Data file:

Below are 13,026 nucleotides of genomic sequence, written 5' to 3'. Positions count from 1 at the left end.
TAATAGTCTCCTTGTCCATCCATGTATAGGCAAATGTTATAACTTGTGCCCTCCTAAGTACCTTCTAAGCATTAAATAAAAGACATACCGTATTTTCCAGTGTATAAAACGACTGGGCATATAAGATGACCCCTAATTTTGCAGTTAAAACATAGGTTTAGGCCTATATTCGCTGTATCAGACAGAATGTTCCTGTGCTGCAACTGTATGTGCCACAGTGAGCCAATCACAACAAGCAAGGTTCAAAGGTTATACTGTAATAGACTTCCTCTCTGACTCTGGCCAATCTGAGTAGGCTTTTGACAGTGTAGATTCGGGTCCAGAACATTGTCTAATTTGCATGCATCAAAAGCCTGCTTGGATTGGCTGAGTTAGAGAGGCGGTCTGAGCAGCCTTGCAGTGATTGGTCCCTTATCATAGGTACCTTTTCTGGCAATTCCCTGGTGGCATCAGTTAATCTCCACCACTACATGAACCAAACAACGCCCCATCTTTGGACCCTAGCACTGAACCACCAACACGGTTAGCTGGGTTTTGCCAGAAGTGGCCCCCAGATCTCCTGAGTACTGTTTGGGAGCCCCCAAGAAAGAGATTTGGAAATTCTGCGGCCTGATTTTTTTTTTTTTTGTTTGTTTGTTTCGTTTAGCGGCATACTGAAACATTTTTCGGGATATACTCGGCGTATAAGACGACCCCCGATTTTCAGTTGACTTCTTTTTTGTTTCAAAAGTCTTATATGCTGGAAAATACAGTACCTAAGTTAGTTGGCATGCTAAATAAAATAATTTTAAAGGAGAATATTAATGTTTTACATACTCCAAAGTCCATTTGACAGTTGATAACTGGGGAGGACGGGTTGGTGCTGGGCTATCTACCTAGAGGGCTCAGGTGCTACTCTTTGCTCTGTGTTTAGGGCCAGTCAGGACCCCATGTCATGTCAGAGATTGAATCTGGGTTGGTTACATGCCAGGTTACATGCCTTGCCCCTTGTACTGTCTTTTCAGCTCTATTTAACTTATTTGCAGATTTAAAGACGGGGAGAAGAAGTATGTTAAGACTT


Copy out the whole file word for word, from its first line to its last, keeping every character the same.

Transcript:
Below are 13,026 nucleotides of genomic sequence, written 5' to 3'. Positions count from 1 at the left end.
TAATAGTCTCCTTGTCCATCCATGTATAGGCAAATGTTATAACTTGTGCCCTCCTAAGTACCTTCTAAGCATTAAATAAAAGACATACCGTATTTTCCAGTGTATAAAACGACTGGGCATATAAGATGACCCCTAATTTTGCAGTTAAAACATAGGTTTAGGCCTATATTCGCTGTATCAGACAGAATGTTCCTGTGCTGCAACTGTATGTGCCACAGTGAGCCAATCACAACAAGCAAGGTTCAAAGGTTATACTGTAATAGACTTCCTCTCTGACTCTGGCCAATCTGAGTAGGCTTTTGACAGTGTAGATTCGGGTCCAGAACATTGTCTAATTTGCATGCATCAAAAGCCTGCTTGGATTGGCTGAGTTAGAGAGGCGGTCTGAGCAGCCTTGCAGTGATTGGTCCCTTATCATAGGTACCTTTTCTGGCAATTCCCTGGTGGCATCAGTTAATCTCCACCACTACATGAACCAAACAACGCCCCATCTTTGGACCCTAGCACTGAACCACCAACACGGTTAGCTGGGTTTTGCCAGAAGTGGCCCCCAGATCTCCTGAGTACTGTTTGGGAGCCCCCAAGAAAGAGATTTGGAAATTCTGCGGCCTGATTTTTTTTTTTTTTGTTTGTTTGTTTCGTTTAGCGGCATACTGAAACATTTTTCGGGATATACTCGGCGTATAAGACGACCCCCGATTTTCAGTTGACTTCTTTTTTGTTTCAAAAGTCTTATATGCTGGAAAATACAGTACCTAAGTTAGTTGGCATGCTAAATAAAATAATTTTAAAGGAGAATATTAATGTTTTACATACTCCAAAGTCCATTTGACAGTTGATAACTGGGGAGGACGGGTTGGTGCTGGGCTATCTACCTAGAGGGCTCAGGTGCTACTCTTTGCTCTGTGTTTAGGGCCAGTCAGGACCCCATGTCATGTCAGAGATTGAATCTGGGTTGGTTACATGCCAGGTTACATGCCTTGCCCCTTGTACTGTCTTTTCAGCTCTATTTAACTTATTTGCAGATTTAAAGACGGGGAGAAGAAGTATGTTAAGACTT